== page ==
I went for a nice leisurely walk Sunday after having surgery just a few days ago, because I was told that it’s critical to get on your feet as soon as you can. (Getting things ‘operational’, if you know what I mean). But recovery time also means staying out of the gym for a couple weeks, so I need to consider what kind of movement will work for me in the meantime.
Years ago, the idea of little or no exercise for a prolonged period of time might have really depressed me, especially if I was going through one of my ‘exercising phases’. That sense of dread would come because I never really looked at exercise as a way of life. It was always a means to an end – just like a diet. The more religiously and rigorously I did it, the faster I’d get to where I wanted to be – thinner. Any time missed could be disastrous, sending me reeling backwards.
I can honestly say that today I live without the ‘exercise to lose weight’ head. And it’s liberating. There was a recent study which suggests that for most women, working out for any reason other than to lose weight, will keep us moving for the long haul. The study was lead by Michelle Segar, a University of Michigan psychology researcher who collaborated with Susan Nolen-Hoeksema, former U of M psychology professor, and Donna Spruijt-Metz of the Institute of Health Promotion and Disease Prevention in Los Angeles.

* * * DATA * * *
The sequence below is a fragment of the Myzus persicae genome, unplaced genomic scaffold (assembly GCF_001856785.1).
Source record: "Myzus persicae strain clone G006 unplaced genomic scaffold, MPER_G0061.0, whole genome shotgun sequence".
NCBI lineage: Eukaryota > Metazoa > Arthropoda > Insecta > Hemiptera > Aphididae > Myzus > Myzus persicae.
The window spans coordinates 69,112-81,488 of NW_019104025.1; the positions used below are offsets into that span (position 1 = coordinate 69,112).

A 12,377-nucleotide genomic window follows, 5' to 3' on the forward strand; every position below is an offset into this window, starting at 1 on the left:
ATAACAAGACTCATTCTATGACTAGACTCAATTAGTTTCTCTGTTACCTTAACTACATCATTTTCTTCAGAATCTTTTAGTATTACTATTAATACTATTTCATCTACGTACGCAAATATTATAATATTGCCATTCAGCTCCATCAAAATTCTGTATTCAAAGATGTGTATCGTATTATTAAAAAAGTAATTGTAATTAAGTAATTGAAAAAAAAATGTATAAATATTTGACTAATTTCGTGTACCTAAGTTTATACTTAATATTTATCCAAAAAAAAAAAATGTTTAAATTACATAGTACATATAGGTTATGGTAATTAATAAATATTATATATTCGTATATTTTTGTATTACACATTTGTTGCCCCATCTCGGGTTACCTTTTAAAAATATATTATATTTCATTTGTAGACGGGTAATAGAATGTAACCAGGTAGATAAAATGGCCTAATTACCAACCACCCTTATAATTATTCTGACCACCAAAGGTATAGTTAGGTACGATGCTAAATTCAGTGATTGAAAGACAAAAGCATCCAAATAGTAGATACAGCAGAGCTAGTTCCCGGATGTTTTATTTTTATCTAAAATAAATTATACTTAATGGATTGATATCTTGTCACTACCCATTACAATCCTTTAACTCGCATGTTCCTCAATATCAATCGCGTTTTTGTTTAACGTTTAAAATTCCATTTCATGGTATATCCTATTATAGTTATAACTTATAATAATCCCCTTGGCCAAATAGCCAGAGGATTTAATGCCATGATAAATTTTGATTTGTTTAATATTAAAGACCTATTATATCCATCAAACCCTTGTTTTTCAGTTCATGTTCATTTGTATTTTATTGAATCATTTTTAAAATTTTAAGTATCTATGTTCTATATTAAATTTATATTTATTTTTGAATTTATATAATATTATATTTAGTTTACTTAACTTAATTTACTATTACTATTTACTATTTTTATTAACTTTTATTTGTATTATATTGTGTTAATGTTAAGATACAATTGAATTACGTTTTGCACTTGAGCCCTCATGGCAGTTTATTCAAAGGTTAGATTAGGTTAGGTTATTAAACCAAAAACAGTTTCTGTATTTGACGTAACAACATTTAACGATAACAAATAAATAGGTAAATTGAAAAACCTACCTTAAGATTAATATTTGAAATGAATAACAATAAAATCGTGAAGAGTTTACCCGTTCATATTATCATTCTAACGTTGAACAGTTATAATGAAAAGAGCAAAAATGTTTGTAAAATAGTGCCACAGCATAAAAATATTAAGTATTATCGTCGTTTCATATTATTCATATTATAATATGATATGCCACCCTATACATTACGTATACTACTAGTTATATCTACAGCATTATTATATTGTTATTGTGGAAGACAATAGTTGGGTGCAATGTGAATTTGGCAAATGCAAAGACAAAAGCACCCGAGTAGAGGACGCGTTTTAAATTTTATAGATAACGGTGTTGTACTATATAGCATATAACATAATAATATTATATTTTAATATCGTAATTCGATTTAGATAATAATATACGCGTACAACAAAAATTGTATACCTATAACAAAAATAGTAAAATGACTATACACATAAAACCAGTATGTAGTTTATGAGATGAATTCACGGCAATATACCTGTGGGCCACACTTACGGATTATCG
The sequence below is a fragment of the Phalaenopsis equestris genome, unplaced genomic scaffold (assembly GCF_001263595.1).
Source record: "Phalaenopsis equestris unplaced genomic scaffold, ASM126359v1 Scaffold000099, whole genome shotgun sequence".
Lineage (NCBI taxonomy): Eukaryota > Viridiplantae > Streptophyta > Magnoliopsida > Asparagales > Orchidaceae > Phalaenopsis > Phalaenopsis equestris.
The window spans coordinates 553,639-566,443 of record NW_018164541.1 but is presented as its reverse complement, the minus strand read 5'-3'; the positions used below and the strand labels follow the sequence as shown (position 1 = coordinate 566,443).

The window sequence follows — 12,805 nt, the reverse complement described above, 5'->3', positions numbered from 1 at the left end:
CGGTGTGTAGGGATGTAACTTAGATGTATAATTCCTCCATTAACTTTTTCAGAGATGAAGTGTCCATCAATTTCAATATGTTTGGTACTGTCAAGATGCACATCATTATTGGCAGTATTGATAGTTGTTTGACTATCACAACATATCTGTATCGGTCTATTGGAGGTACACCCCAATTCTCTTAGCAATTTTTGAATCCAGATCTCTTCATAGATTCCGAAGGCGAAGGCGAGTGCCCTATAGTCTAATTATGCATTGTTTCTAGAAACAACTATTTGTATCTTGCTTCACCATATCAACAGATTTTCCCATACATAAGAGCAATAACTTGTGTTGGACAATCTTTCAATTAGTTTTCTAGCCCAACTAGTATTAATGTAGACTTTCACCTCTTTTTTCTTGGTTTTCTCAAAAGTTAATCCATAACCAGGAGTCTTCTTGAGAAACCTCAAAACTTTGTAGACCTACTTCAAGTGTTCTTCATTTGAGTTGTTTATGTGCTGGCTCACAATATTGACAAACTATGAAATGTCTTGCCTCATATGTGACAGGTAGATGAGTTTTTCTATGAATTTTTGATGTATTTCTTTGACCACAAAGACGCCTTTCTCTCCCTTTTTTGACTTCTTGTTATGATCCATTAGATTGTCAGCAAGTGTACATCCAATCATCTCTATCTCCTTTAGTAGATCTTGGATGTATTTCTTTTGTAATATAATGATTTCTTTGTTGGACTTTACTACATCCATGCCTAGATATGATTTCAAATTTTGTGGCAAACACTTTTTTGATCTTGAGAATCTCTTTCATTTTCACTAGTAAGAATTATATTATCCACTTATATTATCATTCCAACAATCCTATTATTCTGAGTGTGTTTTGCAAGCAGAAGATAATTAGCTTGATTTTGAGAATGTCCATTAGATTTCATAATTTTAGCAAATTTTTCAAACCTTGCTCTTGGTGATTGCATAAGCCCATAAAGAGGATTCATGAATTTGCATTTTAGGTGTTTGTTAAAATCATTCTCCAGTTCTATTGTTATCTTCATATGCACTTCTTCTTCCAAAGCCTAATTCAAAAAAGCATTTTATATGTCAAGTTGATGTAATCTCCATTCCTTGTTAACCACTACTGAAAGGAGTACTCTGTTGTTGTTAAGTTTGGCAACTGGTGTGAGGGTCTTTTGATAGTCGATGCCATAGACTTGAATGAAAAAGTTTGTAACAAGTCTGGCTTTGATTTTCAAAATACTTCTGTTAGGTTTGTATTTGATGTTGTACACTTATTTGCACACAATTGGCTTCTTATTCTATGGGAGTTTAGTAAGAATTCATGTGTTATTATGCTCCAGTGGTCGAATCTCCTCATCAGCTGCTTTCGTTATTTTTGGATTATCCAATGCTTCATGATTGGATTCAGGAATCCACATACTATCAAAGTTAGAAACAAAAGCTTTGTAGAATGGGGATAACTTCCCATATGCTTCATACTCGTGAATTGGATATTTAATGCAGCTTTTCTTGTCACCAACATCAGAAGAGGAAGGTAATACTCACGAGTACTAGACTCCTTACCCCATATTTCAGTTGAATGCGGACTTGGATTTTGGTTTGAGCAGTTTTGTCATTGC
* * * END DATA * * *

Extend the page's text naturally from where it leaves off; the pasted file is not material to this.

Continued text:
From the study:
• Women exercising with a body-shape motivation reported walking 2 ½ times less than women with non-body shape motives, (16 percent vs. 55 percent).
• Women with body-shape motivation reported taking classes and going to gyms/fitness centers three times as often as women with non-body shape motives (52 percent vs. 12 percent), showing that women with this goal used exercise techniques they might not enjoy more frequently because they thought it would help them lose weight the fastest.
• Women who exercised for body-shaping reasons reported participating in physical activities that are higher intensity. They also selected activities that fit into the more traditional definition of exercise—more formal and structured activities—with the idea that they had to go some place for it to count as exercise.
As we’ve often written here, finding the intrinsic joy in exercise is the key to getting a healthier body, mind and improving your outlook on just about anything. It takes a little practice, but once you get there you feel such joy and accomplishment, nothing feels quite so good.
Source: Joe Serwach – University of Michigan News Service